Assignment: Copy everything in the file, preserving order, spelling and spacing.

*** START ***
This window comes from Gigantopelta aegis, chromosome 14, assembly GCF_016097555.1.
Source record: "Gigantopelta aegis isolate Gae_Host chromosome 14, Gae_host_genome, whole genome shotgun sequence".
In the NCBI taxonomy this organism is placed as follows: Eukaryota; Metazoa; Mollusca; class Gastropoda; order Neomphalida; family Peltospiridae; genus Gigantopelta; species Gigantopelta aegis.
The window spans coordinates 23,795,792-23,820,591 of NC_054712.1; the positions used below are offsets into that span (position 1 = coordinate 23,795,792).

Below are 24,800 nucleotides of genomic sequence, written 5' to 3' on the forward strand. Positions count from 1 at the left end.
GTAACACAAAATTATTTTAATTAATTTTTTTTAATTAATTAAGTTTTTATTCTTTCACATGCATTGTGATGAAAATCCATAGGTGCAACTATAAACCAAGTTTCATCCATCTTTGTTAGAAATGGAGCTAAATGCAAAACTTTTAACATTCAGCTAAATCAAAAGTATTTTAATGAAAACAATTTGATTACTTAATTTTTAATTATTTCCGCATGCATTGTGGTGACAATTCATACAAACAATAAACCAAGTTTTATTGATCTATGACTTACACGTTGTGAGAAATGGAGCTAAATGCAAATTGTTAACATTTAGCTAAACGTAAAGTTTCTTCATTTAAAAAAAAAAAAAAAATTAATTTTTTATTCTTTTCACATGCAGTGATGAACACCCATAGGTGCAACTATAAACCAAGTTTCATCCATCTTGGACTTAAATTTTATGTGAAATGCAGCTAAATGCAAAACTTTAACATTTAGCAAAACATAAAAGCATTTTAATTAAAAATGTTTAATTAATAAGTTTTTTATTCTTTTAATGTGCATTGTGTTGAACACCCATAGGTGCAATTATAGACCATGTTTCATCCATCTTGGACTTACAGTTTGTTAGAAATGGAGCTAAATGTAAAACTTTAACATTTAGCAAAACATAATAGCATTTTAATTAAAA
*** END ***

This window comes from Gigantopelta aegis, chromosome 14, assembly GCF_016097555.1.
Source record: "Gigantopelta aegis isolate Gae_Host chromosome 14, Gae_host_genome, whole genome shotgun sequence".
In the NCBI taxonomy this organism is placed as follows: Eukaryota; Metazoa; Mollusca; class Gastropoda; order Neomphalida; family Peltospiridae; genus Gigantopelta; species Gigantopelta aegis.
The window spans coordinates 23,795,792-23,820,591 of NC_054712.1; the positions used below are offsets into that span (position 1 = coordinate 23,795,792).

Below are 24,800 nucleotides of genomic sequence, written 5' to 3' on the forward strand. Positions count from 1 at the left end.
GTAACACAAAATTATTTTAATTAATTTTTTTTAATTAATTAAGTTTTTATTCTTTCACATGCATTGTGATGAAAATCCATAGGTGCAACTATAAACCAAGTTTCATCCATCTTTGTTAGAAATGGAGCTAAATGCAAAACTTTTAACATTCAGCTAAATCAAAAGTATTTTAATGAAAACAATTTGATTACTTAATTTTTAATTATTTCCGCATGCATTGTGGTGACAATTCATACAAACAATAAACCAAGTTTTATTGATCTATGACTTACACGTTGTGAGAAATGGAGCTAAATGCAAATTGTTAACATTTAGCTAAACGTAAAGTTTCTTCATTTAAAAAAAAAAAAAAAATTAATTTTTTATTCTTTTCACATGCAGTGATGAACACCCATAGGTGCAACTATAAACCAAGTTTCATCCATCTTGGACTTAAATTTTATGTGAAATGCAGCTAAATGCAAAACTTTAACATTTAGCAAAACATAAAAGCATTTTAATTAAAAATGTTTAATTAATAAGTTTTTTATTCTTTTAATGTGCATTGTGTTGAACACCCATAGGTGCAATTATAGACCATGTTTCATCCATCTTGGACTTACAGTTTGTTAGAAATGGAGCTAAATGTAAAACTTTAACATTTAGCAAAACATAATAGCATTTTAATTAAAA